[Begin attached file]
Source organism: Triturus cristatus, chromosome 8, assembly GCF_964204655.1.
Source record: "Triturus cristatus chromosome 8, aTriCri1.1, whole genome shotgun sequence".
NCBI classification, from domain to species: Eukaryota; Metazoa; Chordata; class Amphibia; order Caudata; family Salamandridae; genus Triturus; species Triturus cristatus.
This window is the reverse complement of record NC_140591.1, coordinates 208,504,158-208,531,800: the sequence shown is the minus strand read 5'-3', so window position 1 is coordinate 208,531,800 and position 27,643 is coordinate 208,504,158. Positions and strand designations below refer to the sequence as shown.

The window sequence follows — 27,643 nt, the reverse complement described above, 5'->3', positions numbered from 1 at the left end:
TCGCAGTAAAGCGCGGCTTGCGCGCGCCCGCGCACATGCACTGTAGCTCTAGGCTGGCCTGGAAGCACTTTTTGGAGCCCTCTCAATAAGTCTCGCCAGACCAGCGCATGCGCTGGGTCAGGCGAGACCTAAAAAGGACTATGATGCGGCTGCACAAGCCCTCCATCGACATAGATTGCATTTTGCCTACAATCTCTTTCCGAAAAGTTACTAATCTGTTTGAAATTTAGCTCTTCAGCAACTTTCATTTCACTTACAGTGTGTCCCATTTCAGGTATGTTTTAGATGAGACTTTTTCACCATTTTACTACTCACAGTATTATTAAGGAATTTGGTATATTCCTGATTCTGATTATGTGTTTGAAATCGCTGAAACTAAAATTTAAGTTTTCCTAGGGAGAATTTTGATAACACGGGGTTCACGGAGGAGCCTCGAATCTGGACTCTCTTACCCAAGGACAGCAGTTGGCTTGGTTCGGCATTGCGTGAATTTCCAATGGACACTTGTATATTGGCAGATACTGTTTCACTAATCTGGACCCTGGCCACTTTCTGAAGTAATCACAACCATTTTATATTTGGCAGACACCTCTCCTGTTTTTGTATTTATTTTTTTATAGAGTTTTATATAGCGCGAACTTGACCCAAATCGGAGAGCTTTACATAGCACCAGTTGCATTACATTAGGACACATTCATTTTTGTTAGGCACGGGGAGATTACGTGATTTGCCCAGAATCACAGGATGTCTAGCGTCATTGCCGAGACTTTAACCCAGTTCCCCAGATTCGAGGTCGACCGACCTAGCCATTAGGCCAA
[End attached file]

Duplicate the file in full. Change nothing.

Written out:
Source organism: Triturus cristatus, chromosome 8, assembly GCF_964204655.1.
Source record: "Triturus cristatus chromosome 8, aTriCri1.1, whole genome shotgun sequence".
NCBI classification, from domain to species: Eukaryota; Metazoa; Chordata; class Amphibia; order Caudata; family Salamandridae; genus Triturus; species Triturus cristatus.
This window is the reverse complement of record NC_140591.1, coordinates 208,504,158-208,531,800: the sequence shown is the minus strand read 5'-3', so window position 1 is coordinate 208,531,800 and position 27,643 is coordinate 208,504,158. Positions and strand designations below refer to the sequence as shown.

The window sequence follows — 27,643 nt, the reverse complement described above, 5'->3', positions numbered from 1 at the left end:
TCGCAGTAAAGCGCGGCTTGCGCGCGCCCGCGCACATGCACTGTAGCTCTAGGCTGGCCTGGAAGCACTTTTTGGAGCCCTCTCAATAAGTCTCGCCAGACCAGCGCATGCGCTGGGTCAGGCGAGACCTAAAAAGGACTATGATGCGGCTGCACAAGCCCTCCATCGACATAGATTGCATTTTGCCTACAATCTCTTTCCGAAAAGTTACTAATCTGTTTGAAATTTAGCTCTTCAGCAACTTTCATTTCACTTACAGTGTGTCCCATTTCAGGTATGTTTTAGATGAGACTTTTTCACCATTTTACTACTCACAGTATTATTAAGGAATTTGGTATATTCCTGATTCTGATTATGTGTTTGAAATCGCTGAAACTAAAATTTAAGTTTTCCTAGGGAGAATTTTGATAACACGGGGTTCACGGAGGAGCCTCGAATCTGGACTCTCTTACCCAAGGACAGCAGTTGGCTTGGTTCGGCATTGCGTGAATTTCCAATGGACACTTGTATATTGGCAGATACTGTTTCACTAATCTGGACCCTGGCCACTTTCTGAAGTAATCACAACCATTTTATATTTGGCAGACACCTCTCCTGTTTTTGTATTTATTTTTTTATAGAGTTTTATATAGCGCGAACTTGACCCAAATCGGAGAGCTTTACATAGCACCAGTTGCATTACATTAGGACACATTCATTTTTGTTAGGCACGGGGAGATTACGTGATTTGCCCAGAATCACAGGATGTCTAGCGTCATTGCCGAGACTTTAACCCAGTTCCCCAGATTCGAGGTCGACCGACCTAGCCATTAGGCCAA